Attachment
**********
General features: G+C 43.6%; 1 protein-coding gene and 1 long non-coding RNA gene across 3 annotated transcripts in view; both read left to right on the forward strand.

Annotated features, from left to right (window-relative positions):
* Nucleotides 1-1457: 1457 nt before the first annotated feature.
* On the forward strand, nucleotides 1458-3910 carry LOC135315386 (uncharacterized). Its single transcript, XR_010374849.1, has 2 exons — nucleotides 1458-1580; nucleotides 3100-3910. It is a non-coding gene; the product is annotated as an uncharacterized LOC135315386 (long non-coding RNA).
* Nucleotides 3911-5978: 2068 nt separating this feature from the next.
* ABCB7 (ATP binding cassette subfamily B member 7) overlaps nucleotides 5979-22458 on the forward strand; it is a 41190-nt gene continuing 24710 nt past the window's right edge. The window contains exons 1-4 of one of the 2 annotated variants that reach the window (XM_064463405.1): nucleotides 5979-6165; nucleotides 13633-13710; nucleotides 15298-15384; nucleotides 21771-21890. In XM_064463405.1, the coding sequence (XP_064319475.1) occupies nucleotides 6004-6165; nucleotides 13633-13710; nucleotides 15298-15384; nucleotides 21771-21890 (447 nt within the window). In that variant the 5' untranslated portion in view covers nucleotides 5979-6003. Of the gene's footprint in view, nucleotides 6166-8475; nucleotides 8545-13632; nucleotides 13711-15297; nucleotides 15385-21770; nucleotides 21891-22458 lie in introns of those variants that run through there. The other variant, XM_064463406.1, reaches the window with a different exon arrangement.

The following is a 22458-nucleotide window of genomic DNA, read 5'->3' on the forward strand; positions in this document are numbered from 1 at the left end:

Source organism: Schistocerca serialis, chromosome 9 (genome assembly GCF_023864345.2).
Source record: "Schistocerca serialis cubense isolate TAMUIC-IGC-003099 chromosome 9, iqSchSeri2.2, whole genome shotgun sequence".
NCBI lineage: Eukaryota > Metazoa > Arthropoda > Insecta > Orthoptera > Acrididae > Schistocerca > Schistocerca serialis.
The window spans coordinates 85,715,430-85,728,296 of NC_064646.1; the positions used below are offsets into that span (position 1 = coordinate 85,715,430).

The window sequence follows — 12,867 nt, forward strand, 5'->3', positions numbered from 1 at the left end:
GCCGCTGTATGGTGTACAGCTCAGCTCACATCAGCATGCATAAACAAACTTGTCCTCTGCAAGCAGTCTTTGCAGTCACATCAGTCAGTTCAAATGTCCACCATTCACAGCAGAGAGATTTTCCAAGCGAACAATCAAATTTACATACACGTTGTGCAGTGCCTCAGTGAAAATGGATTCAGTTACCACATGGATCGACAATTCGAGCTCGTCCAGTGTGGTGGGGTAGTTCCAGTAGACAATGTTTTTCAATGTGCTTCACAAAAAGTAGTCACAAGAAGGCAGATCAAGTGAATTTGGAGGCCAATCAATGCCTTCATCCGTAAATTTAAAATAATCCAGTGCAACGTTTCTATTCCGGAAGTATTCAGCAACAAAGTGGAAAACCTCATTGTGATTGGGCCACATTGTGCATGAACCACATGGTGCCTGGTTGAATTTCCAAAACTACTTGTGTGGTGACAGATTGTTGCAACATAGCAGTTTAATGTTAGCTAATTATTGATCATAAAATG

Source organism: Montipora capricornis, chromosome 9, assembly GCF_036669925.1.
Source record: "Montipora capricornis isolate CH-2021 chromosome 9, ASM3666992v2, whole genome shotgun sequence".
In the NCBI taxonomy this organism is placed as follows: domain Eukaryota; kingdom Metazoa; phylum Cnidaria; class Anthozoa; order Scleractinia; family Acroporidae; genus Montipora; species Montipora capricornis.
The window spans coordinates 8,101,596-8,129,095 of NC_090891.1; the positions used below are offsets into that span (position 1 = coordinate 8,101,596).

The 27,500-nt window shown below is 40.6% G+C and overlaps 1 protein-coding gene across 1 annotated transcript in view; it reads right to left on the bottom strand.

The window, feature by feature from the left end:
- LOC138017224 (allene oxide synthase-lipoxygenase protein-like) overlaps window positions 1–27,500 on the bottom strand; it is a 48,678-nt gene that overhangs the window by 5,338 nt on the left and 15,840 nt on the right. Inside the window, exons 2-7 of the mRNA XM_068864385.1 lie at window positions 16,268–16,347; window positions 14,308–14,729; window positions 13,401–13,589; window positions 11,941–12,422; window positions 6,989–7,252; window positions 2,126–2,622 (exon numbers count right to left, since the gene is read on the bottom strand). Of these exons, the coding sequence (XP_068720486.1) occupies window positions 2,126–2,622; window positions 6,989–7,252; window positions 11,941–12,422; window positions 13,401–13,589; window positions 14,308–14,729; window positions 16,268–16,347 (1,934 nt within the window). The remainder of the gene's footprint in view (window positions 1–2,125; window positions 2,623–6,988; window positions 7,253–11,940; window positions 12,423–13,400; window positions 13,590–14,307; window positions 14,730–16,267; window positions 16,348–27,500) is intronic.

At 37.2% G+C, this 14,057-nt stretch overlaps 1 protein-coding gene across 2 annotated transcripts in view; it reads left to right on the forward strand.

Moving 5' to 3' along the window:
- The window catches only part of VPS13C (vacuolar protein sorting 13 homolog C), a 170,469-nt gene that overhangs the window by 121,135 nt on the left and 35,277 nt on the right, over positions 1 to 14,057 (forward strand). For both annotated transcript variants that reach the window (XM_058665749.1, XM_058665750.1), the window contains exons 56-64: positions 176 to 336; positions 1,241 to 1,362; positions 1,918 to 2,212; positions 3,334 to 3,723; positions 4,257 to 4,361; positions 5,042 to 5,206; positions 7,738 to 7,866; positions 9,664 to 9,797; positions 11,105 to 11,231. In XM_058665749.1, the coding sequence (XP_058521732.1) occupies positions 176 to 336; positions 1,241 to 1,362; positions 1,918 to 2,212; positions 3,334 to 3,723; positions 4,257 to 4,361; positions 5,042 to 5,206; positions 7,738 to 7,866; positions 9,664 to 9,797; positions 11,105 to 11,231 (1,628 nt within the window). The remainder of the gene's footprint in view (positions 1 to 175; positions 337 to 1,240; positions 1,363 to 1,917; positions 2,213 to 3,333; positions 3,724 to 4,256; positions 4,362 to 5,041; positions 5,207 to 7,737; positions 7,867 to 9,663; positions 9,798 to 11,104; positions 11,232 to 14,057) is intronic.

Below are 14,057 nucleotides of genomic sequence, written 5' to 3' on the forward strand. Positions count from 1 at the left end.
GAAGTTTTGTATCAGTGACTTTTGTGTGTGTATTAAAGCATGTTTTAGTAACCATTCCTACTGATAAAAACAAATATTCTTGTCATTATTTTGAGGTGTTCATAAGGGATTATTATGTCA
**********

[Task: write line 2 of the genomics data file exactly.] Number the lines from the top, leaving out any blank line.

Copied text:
Annotated features, from left to right (window-relative positions):